Unmasking Ableism

Recently, the mask mandate at Maryville College was lifted. While students across campus celebrated a return to a normal life, I could not help but feel angry. As time progresses, I find myself in a seemingly endless state of grief, as it becomes increasingly clear that returning to any semblance of a normal life will never be an option for disabled individuals.

As a disabled, high-risk woman, the pandemic forced me to confront three important truths about our society. First, the world is designed for able-bodied individuals, meaning it has never been built for my success. Second, marginalization of disabled individuals, through both macro and microaggressions, are far more present than originally perceived. Third, my life is only valued by able-bodied individuals when I can be used as either an inspiration or as a comparison to remind them just how blessed they are. 

Throughout the pandemic, the lives of disabled individuals were consistently politicized and devalued. The continuation of activities was justified by the false and dehumanizing reasoning that “only high-risk people would die, and they were destined to die soon anyways.” I watched as loved ones placed a movie, dinner, or even their “comfort” at a higher importance than my life. Any high-risk individuals that wanted to survive, like myself, were forced to live in isolation, pause their life, and take extreme precautions. 

During this time, I was a sophomore at Maryville College. I lived by myself, and I spent most of the year six feet away and masked from everybody, including my closest friends. I watched as my community became a warzone. I had to be on edge because I did not get to make mistakes. 

I was not simply fighting against a virus, like able-bodied people. Despite the mental health effects of being high-risk, I was fighting to be in classes, do my homework, and be a college student. I was fighting for my life, and to not die at 19 years old. I was fighting to keep living amid society’s devaluation of my life and apathy towards my community. In a society designed for my isolation and death, I was fighting to prosper.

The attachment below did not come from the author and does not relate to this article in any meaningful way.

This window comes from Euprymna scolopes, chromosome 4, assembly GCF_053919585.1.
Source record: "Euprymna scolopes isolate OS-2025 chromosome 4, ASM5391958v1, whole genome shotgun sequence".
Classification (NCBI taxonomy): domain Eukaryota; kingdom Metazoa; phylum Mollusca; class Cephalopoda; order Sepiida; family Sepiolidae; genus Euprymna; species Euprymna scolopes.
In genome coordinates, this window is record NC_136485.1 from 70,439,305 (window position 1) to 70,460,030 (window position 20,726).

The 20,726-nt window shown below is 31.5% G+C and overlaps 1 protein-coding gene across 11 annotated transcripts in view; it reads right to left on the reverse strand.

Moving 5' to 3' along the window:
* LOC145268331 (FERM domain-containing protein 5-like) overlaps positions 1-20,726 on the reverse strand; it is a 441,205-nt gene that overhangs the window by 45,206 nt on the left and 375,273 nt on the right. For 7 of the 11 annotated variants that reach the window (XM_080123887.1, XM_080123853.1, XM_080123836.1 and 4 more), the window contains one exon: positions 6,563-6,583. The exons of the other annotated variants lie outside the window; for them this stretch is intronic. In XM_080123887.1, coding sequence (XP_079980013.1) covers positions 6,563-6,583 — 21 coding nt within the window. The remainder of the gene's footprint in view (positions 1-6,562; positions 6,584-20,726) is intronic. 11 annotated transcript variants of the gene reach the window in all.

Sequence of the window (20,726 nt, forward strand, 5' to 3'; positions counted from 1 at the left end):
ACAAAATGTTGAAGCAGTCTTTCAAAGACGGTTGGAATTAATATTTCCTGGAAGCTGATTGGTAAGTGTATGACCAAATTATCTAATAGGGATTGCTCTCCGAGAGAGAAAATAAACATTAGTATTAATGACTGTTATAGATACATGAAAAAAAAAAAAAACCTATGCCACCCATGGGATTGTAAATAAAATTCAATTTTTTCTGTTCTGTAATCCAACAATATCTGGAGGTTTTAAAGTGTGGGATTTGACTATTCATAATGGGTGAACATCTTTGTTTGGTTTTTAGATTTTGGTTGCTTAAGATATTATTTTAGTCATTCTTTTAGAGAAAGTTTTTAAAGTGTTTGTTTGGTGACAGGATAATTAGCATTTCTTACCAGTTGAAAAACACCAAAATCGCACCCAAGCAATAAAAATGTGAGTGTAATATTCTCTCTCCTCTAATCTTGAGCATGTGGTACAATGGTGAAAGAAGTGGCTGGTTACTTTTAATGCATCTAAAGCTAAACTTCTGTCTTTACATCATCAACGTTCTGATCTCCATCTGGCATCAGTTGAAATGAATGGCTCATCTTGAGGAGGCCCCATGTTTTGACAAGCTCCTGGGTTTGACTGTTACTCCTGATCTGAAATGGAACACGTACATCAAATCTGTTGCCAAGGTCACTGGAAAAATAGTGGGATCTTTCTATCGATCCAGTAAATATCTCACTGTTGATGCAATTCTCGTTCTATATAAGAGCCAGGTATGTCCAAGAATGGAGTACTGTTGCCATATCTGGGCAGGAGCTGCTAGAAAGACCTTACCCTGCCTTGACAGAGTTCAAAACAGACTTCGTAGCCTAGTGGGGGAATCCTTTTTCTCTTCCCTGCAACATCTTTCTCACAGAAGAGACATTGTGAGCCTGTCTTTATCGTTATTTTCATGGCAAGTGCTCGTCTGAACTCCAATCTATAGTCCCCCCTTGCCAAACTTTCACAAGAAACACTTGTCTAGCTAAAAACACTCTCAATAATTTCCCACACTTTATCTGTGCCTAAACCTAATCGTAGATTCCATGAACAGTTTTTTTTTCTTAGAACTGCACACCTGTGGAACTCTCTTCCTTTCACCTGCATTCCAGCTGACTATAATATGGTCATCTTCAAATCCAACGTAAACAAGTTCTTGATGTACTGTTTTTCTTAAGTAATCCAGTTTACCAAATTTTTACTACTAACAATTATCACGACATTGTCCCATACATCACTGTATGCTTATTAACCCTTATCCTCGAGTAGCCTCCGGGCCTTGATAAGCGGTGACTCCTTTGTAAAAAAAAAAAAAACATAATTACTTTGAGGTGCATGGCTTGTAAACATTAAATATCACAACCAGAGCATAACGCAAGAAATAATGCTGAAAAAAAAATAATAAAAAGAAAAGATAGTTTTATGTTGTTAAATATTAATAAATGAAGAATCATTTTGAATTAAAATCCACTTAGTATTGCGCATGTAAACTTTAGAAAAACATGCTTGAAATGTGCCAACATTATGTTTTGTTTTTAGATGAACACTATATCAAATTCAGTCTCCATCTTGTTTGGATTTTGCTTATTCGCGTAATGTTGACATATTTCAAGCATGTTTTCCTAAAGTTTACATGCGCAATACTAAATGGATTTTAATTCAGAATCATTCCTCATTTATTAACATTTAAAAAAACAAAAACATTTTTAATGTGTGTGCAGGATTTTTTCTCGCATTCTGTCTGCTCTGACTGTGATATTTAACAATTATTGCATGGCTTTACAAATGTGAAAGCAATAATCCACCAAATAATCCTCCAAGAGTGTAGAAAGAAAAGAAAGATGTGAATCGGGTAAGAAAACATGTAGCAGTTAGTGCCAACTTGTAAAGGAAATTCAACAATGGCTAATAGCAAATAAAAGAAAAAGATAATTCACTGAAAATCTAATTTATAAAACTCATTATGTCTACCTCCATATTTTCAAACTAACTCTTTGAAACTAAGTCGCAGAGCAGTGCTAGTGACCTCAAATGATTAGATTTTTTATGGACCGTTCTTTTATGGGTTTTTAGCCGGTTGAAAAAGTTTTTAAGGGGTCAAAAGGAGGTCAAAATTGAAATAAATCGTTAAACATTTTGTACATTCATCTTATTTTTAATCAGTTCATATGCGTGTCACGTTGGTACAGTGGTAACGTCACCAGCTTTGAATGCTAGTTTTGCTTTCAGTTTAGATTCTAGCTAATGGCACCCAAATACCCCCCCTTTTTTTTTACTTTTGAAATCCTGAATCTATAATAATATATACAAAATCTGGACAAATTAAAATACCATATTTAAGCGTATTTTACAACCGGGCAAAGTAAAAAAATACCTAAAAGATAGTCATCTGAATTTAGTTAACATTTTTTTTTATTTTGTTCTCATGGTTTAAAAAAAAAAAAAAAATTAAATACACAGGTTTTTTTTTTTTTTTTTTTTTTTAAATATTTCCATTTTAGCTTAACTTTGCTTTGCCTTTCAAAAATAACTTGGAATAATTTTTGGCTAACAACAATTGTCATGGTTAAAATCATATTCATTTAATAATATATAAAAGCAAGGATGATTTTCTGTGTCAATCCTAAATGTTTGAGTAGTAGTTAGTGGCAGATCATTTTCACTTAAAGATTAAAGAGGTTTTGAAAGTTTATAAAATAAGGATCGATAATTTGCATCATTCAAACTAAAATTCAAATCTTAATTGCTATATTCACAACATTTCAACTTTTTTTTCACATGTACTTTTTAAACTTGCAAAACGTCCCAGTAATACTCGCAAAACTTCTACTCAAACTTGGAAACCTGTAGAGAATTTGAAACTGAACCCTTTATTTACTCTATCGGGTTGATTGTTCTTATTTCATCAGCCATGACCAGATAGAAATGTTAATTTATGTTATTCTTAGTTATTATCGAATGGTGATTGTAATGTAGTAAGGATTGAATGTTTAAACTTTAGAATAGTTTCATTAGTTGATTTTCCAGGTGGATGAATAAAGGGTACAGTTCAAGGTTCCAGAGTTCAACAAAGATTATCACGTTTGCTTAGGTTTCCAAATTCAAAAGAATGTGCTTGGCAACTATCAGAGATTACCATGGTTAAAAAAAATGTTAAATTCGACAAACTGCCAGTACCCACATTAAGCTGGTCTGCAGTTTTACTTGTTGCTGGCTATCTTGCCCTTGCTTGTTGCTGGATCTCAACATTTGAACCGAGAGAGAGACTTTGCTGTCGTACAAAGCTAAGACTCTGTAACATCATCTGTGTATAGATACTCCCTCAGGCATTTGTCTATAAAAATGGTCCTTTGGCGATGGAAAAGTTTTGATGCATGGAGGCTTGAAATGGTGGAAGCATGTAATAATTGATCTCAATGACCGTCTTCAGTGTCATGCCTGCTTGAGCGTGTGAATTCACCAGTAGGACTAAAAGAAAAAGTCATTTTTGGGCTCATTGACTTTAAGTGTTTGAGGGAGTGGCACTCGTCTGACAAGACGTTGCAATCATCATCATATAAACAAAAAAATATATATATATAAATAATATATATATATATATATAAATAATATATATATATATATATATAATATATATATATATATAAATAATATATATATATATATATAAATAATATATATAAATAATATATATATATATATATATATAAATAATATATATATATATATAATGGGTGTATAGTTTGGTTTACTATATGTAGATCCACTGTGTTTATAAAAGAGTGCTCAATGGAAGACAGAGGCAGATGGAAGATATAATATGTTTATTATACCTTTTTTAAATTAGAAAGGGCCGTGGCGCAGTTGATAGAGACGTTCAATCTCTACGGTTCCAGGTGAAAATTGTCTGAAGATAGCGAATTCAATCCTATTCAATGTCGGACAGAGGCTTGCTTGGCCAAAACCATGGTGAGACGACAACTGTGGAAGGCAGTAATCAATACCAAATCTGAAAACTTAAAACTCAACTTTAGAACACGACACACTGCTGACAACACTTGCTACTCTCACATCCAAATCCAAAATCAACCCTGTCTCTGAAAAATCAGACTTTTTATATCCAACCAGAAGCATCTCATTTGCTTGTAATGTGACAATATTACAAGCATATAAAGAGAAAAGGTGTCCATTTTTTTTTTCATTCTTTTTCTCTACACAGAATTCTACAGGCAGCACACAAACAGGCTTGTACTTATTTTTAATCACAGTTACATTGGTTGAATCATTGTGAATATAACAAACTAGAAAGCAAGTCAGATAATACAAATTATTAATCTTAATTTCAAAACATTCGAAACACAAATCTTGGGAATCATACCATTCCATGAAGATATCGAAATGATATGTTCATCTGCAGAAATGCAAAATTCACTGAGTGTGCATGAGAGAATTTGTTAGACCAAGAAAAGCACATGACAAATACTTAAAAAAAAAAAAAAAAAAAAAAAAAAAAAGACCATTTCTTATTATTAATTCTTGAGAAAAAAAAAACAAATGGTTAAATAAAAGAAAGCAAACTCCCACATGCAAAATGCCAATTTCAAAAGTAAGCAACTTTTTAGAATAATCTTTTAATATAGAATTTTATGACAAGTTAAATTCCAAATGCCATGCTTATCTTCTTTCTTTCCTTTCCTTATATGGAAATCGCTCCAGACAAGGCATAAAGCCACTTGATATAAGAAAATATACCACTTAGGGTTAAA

Since I was a child, I have been aware that I need to work harder to prove myself, due to being disabled. I have experienced people telling me my disability is not real, pitying me, and telling me I will never achieve anything in life. During COVID-19, however, I realized just how pervasive and widespread discrimination truly is. This is seen through large actions, macroaggressions, observed during COVID-19, but it is also seen through microaggressions such as insulting comments, condescending attitudes, or even pitying questions. 

I have realized that disabled individuals are only valued when of use to able-bodied people. The system in our society discussed previously continues the narrative that the “limitations” of one’s disability rears them incapable of a successful, valuable life. There are many flaws with this, but the main one is that it places the burden of success on disabled individuals. Instead of providing proper accommodations, equal access to facilities, and full physical and social accessibility, our society forces disabled individuals to “overcome” every aspect of their disability for a chance at success. 

The truth is that the hardest thing for me to overcome is the social and physical inaccessibility of the world. The most difficult part of returning to college after heart surgery was not the effects of my surgery (It was my eighth one, and it was simple.). It was the fact that the inaccessibility on our campus, and the surrounding world, left me to decide which way of stressing my incision and body would be less painful and severe. 

I had to choose between exhaustion of walking to the opposite side of Sutton, Fayerweather, and other buildings on campus to access the only handicap doors, or the impact and pain of opening the heavy door post-surgery, on sternal precautions. 

Any memories of pre-pandemic kindness and empathy have been long covered up by the echoes of those devaluing and politicizing my life, and any chance of a normal life has been drowned and carried far away by the tears cried. I have watched loved ones shrug their shoulders in indifference, while my community, people like me, died. My ability to live a normal life was taken when I realized the marginalization and barriers I will continue to face as a disabled woman in our society. 

To celebrate the lifting of the mask mandates without recognizing the heartbreaking, ableist system COVID-19 highlighted is not only ignorant of the blood and tears that will continuously cover the battlefield, but it also hinders the ability to fight for change, thus perpetuating this harmful system.

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